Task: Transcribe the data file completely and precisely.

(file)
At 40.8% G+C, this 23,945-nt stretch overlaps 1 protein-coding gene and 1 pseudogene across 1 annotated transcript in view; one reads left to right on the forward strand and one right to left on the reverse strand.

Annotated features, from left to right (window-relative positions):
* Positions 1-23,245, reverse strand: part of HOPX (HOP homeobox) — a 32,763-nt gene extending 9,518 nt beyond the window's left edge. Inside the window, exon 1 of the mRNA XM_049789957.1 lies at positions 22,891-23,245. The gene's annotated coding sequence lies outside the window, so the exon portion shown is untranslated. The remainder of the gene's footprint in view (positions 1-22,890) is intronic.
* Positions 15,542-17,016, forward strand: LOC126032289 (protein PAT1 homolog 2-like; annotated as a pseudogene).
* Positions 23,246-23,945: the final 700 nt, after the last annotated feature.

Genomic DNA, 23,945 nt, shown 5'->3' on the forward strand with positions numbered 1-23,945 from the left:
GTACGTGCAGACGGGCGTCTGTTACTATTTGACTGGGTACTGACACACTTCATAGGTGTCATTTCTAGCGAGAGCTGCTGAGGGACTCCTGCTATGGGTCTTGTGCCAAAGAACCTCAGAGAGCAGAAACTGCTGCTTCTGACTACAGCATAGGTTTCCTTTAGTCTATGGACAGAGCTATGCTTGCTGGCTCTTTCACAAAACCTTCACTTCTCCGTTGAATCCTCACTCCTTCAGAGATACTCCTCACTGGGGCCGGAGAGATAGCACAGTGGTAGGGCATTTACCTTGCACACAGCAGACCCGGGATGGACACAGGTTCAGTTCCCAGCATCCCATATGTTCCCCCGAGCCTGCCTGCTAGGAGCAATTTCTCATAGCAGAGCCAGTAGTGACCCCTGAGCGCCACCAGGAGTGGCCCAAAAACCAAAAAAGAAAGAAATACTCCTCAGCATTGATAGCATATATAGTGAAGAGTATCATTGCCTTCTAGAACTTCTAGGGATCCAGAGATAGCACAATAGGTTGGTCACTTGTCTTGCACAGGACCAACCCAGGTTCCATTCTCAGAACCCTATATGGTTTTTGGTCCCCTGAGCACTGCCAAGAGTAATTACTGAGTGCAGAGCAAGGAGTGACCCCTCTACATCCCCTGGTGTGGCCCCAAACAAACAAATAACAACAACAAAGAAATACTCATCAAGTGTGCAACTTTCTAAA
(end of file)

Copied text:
At 40.8% G+C, this 23,945-nt stretch overlaps 1 protein-coding gene and 1 pseudogene across 1 annotated transcript in view; one reads left to right on the forward strand and one right to left on the reverse strand.

Annotated features, from left to right (window-relative positions):
* Positions 1-23,245, reverse strand: part of HOPX (HOP homeobox) — a 32,763-nt gene extending 9,518 nt beyond the window's left edge. Inside the window, exon 1 of the mRNA XM_049789957.1 lies at positions 22,891-23,245. The gene's annotated coding sequence lies outside the window, so the exon portion shown is untranslated. The remainder of the gene's footprint in view (positions 1-22,890) is intronic.
* Positions 15,542-17,016, forward strand: LOC126032289 (protein PAT1 homolog 2-like; annotated as a pseudogene).
* Positions 23,246-23,945: the final 700 nt, after the last annotated feature.

Genomic DNA, 23,945 nt, shown 5'->3' on the forward strand with positions numbered 1-23,945 from the left:
GTACGTGCAGACGGGCGTCTGTTACTATTTGACTGGGTACTGACACACTTCATAGGTGTCATTTCTAGCGAGAGCTGCTGAGGGACTCCTGCTATGGGTCTTGTGCCAAAGAACCTCAGAGAGCAGAAACTGCTGCTTCTGACTACAGCATAGGTTTCCTTTAGTCTATGGACAGAGCTATGCTTGCTGGCTCTTTCACAAAACCTTCACTTCTCCGTTGAATCCTCACTCCTTCAGAGATACTCCTCACTGGGGCCGGAGAGATAGCACAGTGGTAGGGCATTTACCTTGCACACAGCAGACCCGGGATGGACACAGGTTCAGTTCCCAGCATCCCATATGTTCCCCCGAGCCTGCCTGCTAGGAGCAATTTCTCATAGCAGAGCCAGTAGTGACCCCTGAGCGCCACCAGGAGTGGCCCAAAAACCAAAAAAGAAAGAAATACTCCTCAGCATTGATAGCATATATAGTGAAGAGTATCATTGCCTTCTAGAACTTCTAGGGATCCAGAGATAGCACAATAGGTTGGTCACTTGTCTTGCACAGGACCAACCCAGGTTCCATTCTCAGAACCCTATATGGTTTTTGGTCCCCTGAGCACTGCCAAGAGTAATTACTGAGTGCAGAGCAAGGAGTGACCCCTCTACATCCCCTGGTGTGGCCCCAAACAAACAAATAACAACAACAAAGAAATACTCATCAAGTGTGCAACTTTCTAAA